Current British Prime Minister Boris Johnson (L) and US President Donald Trump met on September 18, 2017 at United Nations Headquarters in New York.
Brendan Smialowski | AFP | Getty Images
When some of the world's most powerful leaders meet this weekend at the Group of the Seven (G-7) summit in France, the focus will be on how well (or poorly) they feel about the Understand background of widespread disagreements and different strategies regarding global trade and geopolitics.
Prime Minister Boris Johnson will be in the limelight as the Biarritz meeting will be the first one he has participated in since becoming the British Prime Minister in July. The Summit takes place at a delicate and precarious time for the UK as the relationship with its nearest neighbor, Europe, shifts segregated with Brexit and the US is looking for closer trade relations.
At the G-7, Johnson will personally notice with the heads of state and government of France, Germany and Italy, who, together with the other 27 EU countries, have basically informed him that the Brexit deal he has received from his predecessor Theresa May has inherited, the only one is He is on offer and can not be changed.
He will also meet with President Donald Trump, one of the most controversial leaders who has been representing the US for years at the G7, to discuss a possible post-Brexit trade agreement.
] All in all, the UK is in a difficult position ̵
Trump has signaled that Europe may be the next target, which he regards as unfair global trade practices against the US In May, he accused the EU of treating the US "worse than China" and threatened its auto industry with one inch of 25%.
So low It is expected that the leaders of the United States, the United Kingdom, Canada, France, Germany, Italy and Japan will make significant agreements stating that French President Emmanuel Macron, who hosted the event, will not finalize Communication on possible joint commitments will arrive at the summit.
G-7 is a "test" for Boris Johnson.
Johnson will face a difficult position at the G-7 summit in the face of strained relations between Europe and Trump. Kallum Pickering, senior British economist at Berenberg Bank, said Johnson must be diplomatic.
"Throughout history, the most successful British Prime Ministers – Thatcher, Blair, Churchill (in no particular order) – could simultaneously woo both the US and the continental powers to gain an advantage for the UK," he told CNBC Thursday.
"Politics is far too chaotic to give a precise prognosis on how relations between the UK and the EU or between Britain and the US, and of course between the US and the EU, will develop in the coming months / years. Given the particular circumstances (as the United Kingdom states) even in), this will be a good test for Johnson. "
Trump campaigned for Johnson to lead the ruling Conservative Party in Britain and various media reports suggest that the President Johnson wants to meet other leaders before the G-7. In fact, the British newspaper Times reported in early August that Trump wanted to meet Johnson before other European heads of state sent a "signal" to them.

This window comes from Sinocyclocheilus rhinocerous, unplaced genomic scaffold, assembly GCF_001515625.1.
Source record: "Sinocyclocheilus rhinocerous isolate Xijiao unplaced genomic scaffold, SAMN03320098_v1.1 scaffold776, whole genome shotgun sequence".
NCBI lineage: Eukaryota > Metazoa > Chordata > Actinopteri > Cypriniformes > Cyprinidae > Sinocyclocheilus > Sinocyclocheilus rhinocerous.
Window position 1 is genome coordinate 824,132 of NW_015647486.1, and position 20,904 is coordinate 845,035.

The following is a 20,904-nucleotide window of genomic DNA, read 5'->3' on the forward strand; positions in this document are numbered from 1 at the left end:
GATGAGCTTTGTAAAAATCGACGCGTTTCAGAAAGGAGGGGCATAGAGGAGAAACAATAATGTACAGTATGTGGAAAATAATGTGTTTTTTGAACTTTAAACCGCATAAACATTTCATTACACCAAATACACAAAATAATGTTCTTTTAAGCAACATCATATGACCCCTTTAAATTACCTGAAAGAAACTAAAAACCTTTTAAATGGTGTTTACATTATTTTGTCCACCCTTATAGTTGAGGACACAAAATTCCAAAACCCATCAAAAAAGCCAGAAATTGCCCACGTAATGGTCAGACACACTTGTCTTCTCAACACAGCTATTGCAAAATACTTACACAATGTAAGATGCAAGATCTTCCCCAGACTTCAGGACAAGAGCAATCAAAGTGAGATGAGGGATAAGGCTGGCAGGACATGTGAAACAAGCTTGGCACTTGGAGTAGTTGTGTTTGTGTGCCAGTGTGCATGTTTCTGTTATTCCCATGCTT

Johnson could also use Trump's support to his own advantage to Tom Raines, head of the Europe program at London-based think tank Chatham House. "The summit is an opportunity to become prime minister and Johnson will probably see it as a chance to present a more energetic Britain on the world stage," Raines told CNBC on Tuesday.
"He could also try to use his obvious relationship with Trump to highlight the potential for a Brexit deal between the UK and the US and reaffirm his approach to negotiating Brexit Europeans do not help much, "remarked Raines.
Despite Johnson's alleged closeness to Trump and the surprising similarities between the two men, he is still ideologically closer to his European counterparts. Recent geopolitical events and disagreements, for example on the international nuclear deal with Iran, have brought the British side closer to their nearest neighbors than to the US.
"By the time it leaves the EU, it is much closer to the European position than to the Trump administration on most important issues: climate change, international trade, Iran deal … It's an awkward position for the EU Britain – trapped between a more one-sided America and the EU that's trying to leave, "Raines said.
US-UK trade agreement
Britain relies on international trade agreements after it has left economic protection (and restriction) that EU membership could afford it. Trump promised the United Kingdom a "phenomenal" trade agreement during a state visit in June.
However, all observers should closely monitor Trump's "America First" approach, knowing that he is doing a tough business and that Britain may benefit less from it than his more powerful ally.
Freddie Lait, CIO at Latitude Investment Management, told CNBC on Thursday that the G-7 Johnson offered the opportunity to continue the UK-requested trade deal after Brexit, which could help ease fears about Britain's future trade relations outside to disperse the EU.
"We do not know what a future US trade agreement will look like, but I think it would certainly make it really push us, we could close trade deals worldwide – that's the whole story of Brexit – we'll wait and see whether they bear fruit, "he said to CNBC's" Squawk Box Europe ".
"If we were to quickly conclude a trade agreement with our largest other trading partner and the world's largest economy, we would benefit from it." A lot of pride, and I think that would be very positive for the political situation, positive for animal spirits and if that real economic relationships are less relevant than the step forward, "he said.